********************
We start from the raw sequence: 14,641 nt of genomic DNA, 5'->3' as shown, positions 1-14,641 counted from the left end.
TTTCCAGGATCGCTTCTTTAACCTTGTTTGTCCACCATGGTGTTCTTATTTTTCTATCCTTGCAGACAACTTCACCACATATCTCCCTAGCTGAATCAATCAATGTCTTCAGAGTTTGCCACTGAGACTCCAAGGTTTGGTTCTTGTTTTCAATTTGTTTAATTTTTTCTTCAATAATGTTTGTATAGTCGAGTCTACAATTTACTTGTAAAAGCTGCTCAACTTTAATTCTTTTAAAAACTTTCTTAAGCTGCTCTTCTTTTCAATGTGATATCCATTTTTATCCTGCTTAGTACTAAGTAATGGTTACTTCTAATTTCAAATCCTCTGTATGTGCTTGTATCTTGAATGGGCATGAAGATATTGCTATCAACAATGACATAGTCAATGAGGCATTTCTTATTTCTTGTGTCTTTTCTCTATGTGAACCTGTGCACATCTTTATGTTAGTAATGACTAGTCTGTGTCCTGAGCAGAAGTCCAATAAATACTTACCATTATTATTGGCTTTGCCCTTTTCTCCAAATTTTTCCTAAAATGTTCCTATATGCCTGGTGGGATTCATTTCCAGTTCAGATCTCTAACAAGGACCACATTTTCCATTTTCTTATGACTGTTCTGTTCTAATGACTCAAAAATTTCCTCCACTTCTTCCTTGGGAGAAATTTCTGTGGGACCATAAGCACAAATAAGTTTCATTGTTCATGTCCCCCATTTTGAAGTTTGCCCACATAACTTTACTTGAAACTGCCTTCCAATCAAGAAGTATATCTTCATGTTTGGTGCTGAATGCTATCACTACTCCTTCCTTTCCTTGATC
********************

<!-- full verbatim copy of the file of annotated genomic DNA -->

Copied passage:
We start from the raw sequence: 14,641 nt of genomic DNA, 5'->3' as shown, positions 1-14,641 counted from the left end.
TTTCCAGGATCGCTTCTTTAACCTTGTTTGTCCACCATGGTGTTCTTATTTTTCTATCCTTGCAGACAACTTCACCACATATCTCCCTAGCTGAATCAATCAATGTCTTCAGAGTTTGCCACTGAGACTCCAAGGTTTGGTTCTTGTTTTCAATTTGTTTAATTTTTTCTTCAATAATGTTTGTATAGTCGAGTCTACAATTTACTTGTAAAAGCTGCTCAACTTTAATTCTTTTAAAAACTTTCTTAAGCTGCTCTTCTTTTCAATGTGATATCCATTTTTATCCTGCTTAGTACTAAGTAATGGTTACTTCTAATTTCAAATCCTCTGTATGTGCTTGTATCTTGAATGGGCATGAAGATATTGCTATCAACAATGACATAGTCAATGAGGCATTTCTTATTTCTTGTGTCTTTTCTCTATGTGAACCTGTGCACATCTTTATGTTAGTAATGACTAGTCTGTGTCCTGAGCAGAAGTCCAATAAATACTTACCATTATTATTGGCTTTGCCCTTTTCTCCAAATTTTTCCTAAAATGTTCCTATATGCCTGGTGGGATTCATTTCCAGTTCAGATCTCTAACAAGGACCACATTTTCCATTTTCTTATGACTGTTCTGTTCTAATGACTCAAAAATTTCCTCCACTTCTTCCTTGGGAGAAATTTCTGTGGGACCATAAGCACAAATAAGTTTCATTGTTCATGTCCCCCATTTTGAAGTTTGCCCACATAACTTTACTTGAAACTGCCTTCCAATCAAGAAGTATATCTTCATGTTTGGTGCTGAATGCTATCACTACTCCTTCCTTTCCTTGATC